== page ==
SL: Because we're one of the most Singaporean bands around and we write about stuff that people identify easily with. I don't go on singing about how "the beauty of autumn leaves in UK make me wanna recite Indian poetry backwards" 'cos I've never done that s*** before. We are just being ourselves really, in our music. It's wonderful that people can actually connect with us. And it's an absolutely turn on seeing all these girls singing along to "I wanna phuck (rock) with you baby." It's a cheap thrill.

SR: We are the least pretentious band in Singapore. A lot of local bands are so obsessed with trying to be something they are not.

SL: Hey Sir Richard, don't we want to be rock stars and stuff?

SR: Oh yah. Aiyah but we cool what?

SL: People like happy songs.


So you consider your music happy?

SL: I think it's ****ing happy music, man. It makes you laugh and it makes you feel good. A lot of people overseas tell me it makes them miss home. Humour sells.

SR: Sex sells more.

SL: So there you have it. Sex and humour and more sex.

SR: And public controversy for added hype!

There was a lot of cussing and swearing then too, but why do you think nobody made a fuss then?

SR: Back then we were this new band which nobody gave a s*** about. So people didn't bother. Once you make it supposedly big you start attracting a lot of attention.

SL: You've heard our CD and you know what we're gonna be like. If you're gonna pay to get in just to watch The Boredphucks and go home and bitch about us, then you really have to be a dumb ass. If you don't like us, stay at home and jerk off. At the Moods gig we were playing to all our friends. The vibes were incredible.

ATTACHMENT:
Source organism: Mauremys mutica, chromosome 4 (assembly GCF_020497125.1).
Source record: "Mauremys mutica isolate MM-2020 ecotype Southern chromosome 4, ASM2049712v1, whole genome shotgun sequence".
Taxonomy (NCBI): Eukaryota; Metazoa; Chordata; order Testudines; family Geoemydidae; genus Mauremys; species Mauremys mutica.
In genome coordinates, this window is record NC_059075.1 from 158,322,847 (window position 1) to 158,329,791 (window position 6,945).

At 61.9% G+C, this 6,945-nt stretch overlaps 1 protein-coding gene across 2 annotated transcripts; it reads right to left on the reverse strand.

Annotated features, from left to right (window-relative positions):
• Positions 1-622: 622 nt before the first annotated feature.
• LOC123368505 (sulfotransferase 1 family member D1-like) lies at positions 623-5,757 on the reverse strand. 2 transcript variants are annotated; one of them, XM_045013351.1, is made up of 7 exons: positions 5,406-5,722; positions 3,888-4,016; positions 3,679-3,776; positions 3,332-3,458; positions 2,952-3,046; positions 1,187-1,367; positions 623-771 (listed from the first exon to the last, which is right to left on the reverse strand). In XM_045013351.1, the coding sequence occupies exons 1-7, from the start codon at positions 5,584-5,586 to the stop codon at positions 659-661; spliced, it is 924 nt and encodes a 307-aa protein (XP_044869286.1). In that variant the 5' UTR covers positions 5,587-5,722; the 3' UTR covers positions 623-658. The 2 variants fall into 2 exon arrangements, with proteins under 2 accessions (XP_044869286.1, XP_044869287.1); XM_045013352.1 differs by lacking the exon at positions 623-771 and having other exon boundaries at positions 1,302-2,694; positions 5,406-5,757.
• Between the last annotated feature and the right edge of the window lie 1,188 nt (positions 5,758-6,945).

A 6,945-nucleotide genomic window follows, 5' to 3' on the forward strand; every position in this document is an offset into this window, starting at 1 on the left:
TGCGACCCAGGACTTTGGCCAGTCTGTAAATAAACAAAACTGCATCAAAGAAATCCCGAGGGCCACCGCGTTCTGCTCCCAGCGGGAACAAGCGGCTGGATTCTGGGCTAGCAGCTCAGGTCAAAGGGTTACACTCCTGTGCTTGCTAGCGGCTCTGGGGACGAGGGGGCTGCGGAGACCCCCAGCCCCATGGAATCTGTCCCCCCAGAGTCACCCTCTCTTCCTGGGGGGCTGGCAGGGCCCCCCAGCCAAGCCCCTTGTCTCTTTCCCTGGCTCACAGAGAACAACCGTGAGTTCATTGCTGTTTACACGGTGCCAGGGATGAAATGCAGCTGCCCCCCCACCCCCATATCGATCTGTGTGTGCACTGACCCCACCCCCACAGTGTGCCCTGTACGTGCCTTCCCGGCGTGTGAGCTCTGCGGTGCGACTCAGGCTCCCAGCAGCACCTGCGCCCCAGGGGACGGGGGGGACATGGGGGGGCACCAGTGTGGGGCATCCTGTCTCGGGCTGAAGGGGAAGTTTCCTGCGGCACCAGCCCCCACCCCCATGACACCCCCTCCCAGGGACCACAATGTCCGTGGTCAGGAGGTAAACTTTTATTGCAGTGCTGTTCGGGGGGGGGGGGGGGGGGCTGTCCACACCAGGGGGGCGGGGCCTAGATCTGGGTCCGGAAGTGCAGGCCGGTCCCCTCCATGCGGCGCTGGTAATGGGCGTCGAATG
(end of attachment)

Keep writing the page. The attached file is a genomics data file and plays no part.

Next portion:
"There Was Only One Vulgarity..."

And the infamous Perfect 10 gig, Localpallooza...

SL: That was the ****ing best gig we ever played man. It was just so much fun.

SR: Best audience we ever had.

SL: The crowd was really rocking, even though it was raining. And the guys were moshing and the girls were all soaked in wet T-shirts!

SR: Girls were screaming OUR names.

Were you warned to not swear?

SL: Yes we were. I have this natural high when I'm on stage. I lost control.

So you didn't take the warnings seriously?

SL: I just wanna say that we weren't the only band or persons guilty of using vulgarities that day. We got targeted because during our set, things got outta control. The kids pushed down the barriers and some of them were crashing the stage. They were just having fun, they were not starting a riot. There was only one vulgarity, at the start when we kicked into our set.

Did you expect all the press articles, letters of complaints and criticism that came after that?

SL: No. I thought it would just die down because all I did was use a vulgar word on stage. Was I selling drugs to the kids? No. Was I selling pirated VCDs? No. I used a vulgar word on stage. I just got really pissed off when the article came out in the Life section of The Straits Times.


SL: Because Lea Wee (the ST journalist) told me she would write it intelligently. But as it turned out, she was just doing her job without noticing the fact that all her life, her CD player was playing in reverse. "The Boredphucks gig was peppered with vulgarities and obscene gestures." First of all, there was one vulgarity at the start, and HELLO? If we kept making obscene gestures how the hell are we supposed to play our instruments? She made us look really bad. Like we were criminals or something.

But you know that's exactly what she's gonna write about. You can't tell the journalist how to write it.